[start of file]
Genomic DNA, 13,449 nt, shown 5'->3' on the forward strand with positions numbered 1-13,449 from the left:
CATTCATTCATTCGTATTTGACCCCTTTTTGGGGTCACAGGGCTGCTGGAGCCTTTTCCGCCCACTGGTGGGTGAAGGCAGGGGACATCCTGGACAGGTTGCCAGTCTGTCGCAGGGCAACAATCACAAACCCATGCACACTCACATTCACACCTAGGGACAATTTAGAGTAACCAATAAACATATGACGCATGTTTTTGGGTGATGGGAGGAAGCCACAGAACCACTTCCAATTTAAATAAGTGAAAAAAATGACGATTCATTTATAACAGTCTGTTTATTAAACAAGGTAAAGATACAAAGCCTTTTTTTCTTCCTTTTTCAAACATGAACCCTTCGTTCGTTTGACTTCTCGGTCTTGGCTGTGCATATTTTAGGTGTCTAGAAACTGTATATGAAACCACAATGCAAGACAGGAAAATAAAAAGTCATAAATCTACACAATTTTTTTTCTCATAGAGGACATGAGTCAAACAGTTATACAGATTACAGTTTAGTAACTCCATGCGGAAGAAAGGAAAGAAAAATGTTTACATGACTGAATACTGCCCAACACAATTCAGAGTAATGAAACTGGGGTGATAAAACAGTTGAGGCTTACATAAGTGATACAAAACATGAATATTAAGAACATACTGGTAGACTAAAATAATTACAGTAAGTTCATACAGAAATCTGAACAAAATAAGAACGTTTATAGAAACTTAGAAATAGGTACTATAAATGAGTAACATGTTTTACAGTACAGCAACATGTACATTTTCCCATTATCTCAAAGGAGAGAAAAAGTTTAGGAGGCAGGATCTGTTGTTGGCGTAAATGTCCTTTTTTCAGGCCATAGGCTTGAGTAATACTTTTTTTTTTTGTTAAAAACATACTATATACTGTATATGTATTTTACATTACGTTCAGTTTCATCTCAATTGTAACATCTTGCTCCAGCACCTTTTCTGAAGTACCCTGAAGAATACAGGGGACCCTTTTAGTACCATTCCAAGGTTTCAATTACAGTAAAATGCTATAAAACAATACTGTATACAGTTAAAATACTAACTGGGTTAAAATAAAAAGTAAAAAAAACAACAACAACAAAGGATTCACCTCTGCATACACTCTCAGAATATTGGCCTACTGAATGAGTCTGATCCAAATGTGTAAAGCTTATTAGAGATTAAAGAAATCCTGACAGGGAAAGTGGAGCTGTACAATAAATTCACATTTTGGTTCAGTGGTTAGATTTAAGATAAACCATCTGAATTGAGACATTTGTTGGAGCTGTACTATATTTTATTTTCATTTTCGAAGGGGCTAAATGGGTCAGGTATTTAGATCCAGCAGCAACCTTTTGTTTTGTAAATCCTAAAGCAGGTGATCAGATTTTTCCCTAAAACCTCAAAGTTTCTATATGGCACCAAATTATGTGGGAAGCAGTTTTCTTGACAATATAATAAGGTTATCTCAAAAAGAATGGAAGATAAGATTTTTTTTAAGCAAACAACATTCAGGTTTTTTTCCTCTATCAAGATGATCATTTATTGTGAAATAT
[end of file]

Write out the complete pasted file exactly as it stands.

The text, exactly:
Genomic DNA, 13,449 nt, shown 5'->3' on the forward strand with positions numbered 1-13,449 from the left:
CATTCATTCATTCGTATTTGACCCCTTTTTGGGGTCACAGGGCTGCTGGAGCCTTTTCCGCCCACTGGTGGGTGAAGGCAGGGGACATCCTGGACAGGTTGCCAGTCTGTCGCAGGGCAACAATCACAAACCCATGCACACTCACATTCACACCTAGGGACAATTTAGAGTAACCAATAAACATATGACGCATGTTTTTGGGTGATGGGAGGAAGCCACAGAACCACTTCCAATTTAAATAAGTGAAAAAAATGACGATTCATTTATAACAGTCTGTTTATTAAACAAGGTAAAGATACAAAGCCTTTTTTTCTTCCTTTTTCAAACATGAACCCTTCGTTCGTTTGACTTCTCGGTCTTGGCTGTGCATATTTTAGGTGTCTAGAAACTGTATATGAAACCACAATGCAAGACAGGAAAATAAAAAGTCATAAATCTACACAATTTTTTTTCTCATAGAGGACATGAGTCAAACAGTTATACAGATTACAGTTTAGTAACTCCATGCGGAAGAAAGGAAAGAAAAATGTTTACATGACTGAATACTGCCCAACACAATTCAGAGTAATGAAACTGGGGTGATAAAACAGTTGAGGCTTACATAAGTGATACAAAACATGAATATTAAGAACATACTGGTAGACTAAAATAATTACAGTAAGTTCATACAGAAATCTGAACAAAATAAGAACGTTTATAGAAACTTAGAAATAGGTACTATAAATGAGTAACATGTTTTACAGTACAGCAACATGTACATTTTCCCATTATCTCAAAGGAGAGAAAAAGTTTAGGAGGCAGGATCTGTTGTTGGCGTAAATGTCCTTTTTTCAGGCCATAGGCTTGAGTAATACTTTTTTTTTTTGTTAAAAACATACTATATACTGTATATGTATTTTACATTACGTTCAGTTTCATCTCAATTGTAACATCTTGCTCCAGCACCTTTTCTGAAGTACCCTGAAGAATACAGGGGACCCTTTTAGTACCATTCCAAGGTTTCAATTACAGTAAAATGCTATAAAACAATACTGTATACAGTTAAAATACTAACTGGGTTAAAATAAAAAGTAAAAAAAACAACAACAACAAAGGATTCACCTCTGCATACACTCTCAGAATATTGGCCTACTGAATGAGTCTGATCCAAATGTGTAAAGCTTATTAGAGATTAAAGAAATCCTGACAGGGAAAGTGGAGCTGTACAATAAATTCACATTTTGGTTCAGTGGTTAGATTTAAGATAAACCATCTGAATTGAGACATTTGTTGGAGCTGTACTATATTTTATTTTCATTTTCGAAGGGGCTAAATGGGTCAGGTATTTAGATCCAGCAGCAACCTTTTGTTTTGTAAATCCTAAAGCAGGTGATCAGATTTTTCCCTAAAACCTCAAAGTTTCTATATGGCACCAAATTATGTGGGAAGCAGTTTTCTTGACAATATAATAAGGTTATCTCAAAAAGAATGGAAGATAAGATTTTTTTTAAGCAAACAACATTCAGGTTTTTTTCCTCTATCAAGATGATCATTTATTGTGAAATAT